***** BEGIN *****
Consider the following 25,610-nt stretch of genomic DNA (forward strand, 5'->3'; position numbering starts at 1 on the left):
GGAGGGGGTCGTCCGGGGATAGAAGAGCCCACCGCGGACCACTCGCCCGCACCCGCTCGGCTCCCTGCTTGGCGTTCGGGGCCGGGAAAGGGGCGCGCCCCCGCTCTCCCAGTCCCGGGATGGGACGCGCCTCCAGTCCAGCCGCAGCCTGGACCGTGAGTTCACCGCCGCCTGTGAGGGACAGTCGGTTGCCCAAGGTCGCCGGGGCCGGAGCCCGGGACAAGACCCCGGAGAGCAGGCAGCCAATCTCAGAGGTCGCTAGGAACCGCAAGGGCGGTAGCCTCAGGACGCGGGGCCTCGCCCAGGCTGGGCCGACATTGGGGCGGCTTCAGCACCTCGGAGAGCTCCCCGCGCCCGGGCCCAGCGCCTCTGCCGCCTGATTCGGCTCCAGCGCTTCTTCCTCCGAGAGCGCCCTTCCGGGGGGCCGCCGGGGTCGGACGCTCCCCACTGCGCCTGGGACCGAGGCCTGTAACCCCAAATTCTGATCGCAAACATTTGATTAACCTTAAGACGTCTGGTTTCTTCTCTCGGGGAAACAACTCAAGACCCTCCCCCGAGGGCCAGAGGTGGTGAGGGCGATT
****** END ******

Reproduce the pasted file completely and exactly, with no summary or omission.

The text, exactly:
Consider the following 25,610-nt stretch of genomic DNA (forward strand, 5'->3'; position numbering starts at 1 on the left):
GGAGGGGGTCGTCCGGGGATAGAAGAGCCCACCGCGGACCACTCGCCCGCACCCGCTCGGCTCCCTGCTTGGCGTTCGGGGCCGGGAAAGGGGCGCGCCCCCGCTCTCCCAGTCCCGGGATGGGACGCGCCTCCAGTCCAGCCGCAGCCTGGACCGTGAGTTCACCGCCGCCTGTGAGGGACAGTCGGTTGCCCAAGGTCGCCGGGGCCGGAGCCCGGGACAAGACCCCGGAGAGCAGGCAGCCAATCTCAGAGGTCGCTAGGAACCGCAAGGGCGGTAGCCTCAGGACGCGGGGCCTCGCCCAGGCTGGGCCGACATTGGGGCGGCTTCAGCACCTCGGAGAGCTCCCCGCGCCCGGGCCCAGCGCCTCTGCCGCCTGATTCGGCTCCAGCGCTTCTTCCTCCGAGAGCGCCCTTCCGGGGGGCCGCCGGGGTCGGACGCTCCCCACTGCGCCTGGGACCGAGGCCTGTAACCCCAAATTCTGATCGCAAACATTTGATTAACCTTAAGACGTCTGGTTTCTTCTCTCGGGGAAACAACTCAAGACCCTCCCCCGAGGGCCAGAGGTGGTGAGGGCGATT